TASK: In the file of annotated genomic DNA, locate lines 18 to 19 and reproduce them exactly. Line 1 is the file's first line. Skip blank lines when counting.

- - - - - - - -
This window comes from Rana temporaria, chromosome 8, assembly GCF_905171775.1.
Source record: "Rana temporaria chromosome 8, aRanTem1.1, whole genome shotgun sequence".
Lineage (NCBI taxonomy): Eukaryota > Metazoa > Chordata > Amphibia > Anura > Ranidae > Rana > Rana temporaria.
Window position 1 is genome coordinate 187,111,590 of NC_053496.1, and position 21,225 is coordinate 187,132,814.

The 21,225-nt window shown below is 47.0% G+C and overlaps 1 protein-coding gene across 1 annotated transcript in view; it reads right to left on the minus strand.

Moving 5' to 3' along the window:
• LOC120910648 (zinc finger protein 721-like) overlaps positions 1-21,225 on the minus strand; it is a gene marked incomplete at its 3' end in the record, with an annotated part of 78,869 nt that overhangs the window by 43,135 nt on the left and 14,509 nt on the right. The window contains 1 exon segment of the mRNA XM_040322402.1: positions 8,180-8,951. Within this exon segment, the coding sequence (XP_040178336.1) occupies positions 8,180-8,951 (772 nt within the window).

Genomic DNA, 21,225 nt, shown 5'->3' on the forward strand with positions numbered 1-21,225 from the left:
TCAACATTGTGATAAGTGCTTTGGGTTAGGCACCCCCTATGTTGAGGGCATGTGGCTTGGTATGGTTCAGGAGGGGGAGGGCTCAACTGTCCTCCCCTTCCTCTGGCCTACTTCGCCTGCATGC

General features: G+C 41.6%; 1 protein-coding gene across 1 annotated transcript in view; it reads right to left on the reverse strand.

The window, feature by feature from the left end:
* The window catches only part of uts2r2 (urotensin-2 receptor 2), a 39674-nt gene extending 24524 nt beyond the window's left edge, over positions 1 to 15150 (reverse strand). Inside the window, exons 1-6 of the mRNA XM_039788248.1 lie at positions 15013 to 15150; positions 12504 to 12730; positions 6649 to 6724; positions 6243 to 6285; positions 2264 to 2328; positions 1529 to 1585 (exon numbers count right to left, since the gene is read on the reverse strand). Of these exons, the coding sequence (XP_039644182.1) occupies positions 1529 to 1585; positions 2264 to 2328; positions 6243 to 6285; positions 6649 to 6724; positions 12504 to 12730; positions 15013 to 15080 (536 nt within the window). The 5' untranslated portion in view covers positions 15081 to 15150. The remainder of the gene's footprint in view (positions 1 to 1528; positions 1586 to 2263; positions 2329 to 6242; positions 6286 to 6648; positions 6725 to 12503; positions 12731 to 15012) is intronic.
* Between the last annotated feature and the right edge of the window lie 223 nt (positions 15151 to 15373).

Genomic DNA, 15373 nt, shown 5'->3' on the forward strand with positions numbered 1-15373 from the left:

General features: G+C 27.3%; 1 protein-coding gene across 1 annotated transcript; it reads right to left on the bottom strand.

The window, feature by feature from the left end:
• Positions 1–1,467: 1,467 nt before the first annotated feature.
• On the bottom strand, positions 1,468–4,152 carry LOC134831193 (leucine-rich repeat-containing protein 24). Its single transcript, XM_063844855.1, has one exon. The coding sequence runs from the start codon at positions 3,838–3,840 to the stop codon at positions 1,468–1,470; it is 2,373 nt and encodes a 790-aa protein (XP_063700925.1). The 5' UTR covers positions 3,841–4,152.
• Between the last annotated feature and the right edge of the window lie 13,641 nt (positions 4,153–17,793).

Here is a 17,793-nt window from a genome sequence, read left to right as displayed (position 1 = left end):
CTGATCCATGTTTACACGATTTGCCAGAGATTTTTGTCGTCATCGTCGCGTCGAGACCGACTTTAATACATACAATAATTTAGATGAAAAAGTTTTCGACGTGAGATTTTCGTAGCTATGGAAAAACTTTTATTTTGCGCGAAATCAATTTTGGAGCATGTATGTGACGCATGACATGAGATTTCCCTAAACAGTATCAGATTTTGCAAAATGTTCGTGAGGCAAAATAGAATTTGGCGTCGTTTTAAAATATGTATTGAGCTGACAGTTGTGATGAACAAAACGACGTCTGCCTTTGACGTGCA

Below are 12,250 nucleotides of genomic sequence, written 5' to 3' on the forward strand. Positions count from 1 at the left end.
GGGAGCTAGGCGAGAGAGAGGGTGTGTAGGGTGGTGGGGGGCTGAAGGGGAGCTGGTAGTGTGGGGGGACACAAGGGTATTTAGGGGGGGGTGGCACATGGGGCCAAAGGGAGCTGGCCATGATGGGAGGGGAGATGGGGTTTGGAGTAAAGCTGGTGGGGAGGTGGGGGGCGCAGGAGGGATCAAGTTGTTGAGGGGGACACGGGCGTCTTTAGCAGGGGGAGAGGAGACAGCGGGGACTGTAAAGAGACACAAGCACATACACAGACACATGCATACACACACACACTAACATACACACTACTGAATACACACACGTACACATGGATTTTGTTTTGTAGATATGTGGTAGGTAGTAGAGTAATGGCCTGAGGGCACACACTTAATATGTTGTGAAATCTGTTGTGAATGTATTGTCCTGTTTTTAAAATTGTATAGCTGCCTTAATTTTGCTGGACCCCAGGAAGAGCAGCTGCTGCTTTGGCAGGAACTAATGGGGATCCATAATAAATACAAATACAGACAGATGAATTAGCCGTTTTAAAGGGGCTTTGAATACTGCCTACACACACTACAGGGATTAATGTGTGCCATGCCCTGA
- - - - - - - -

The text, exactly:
• On the bottom strand, positions 1,468–4,152 carry LOC134831193 (leucine-rich repeat-containing protein 24). Its single transcript, XM_063844855.1, has one exon. The coding sequence runs from the start codon at positions 3,838–3,840 to the stop codon at positions 1,468–1,470; it is 2,373 nt and encodes a 790-aa protein (XP_063700925.1). The 5' UTR covers positions 3,841–4,152.
• Between the last annotated feature and the right edge of the window lie 13,641 nt (positions 4,153–17,793).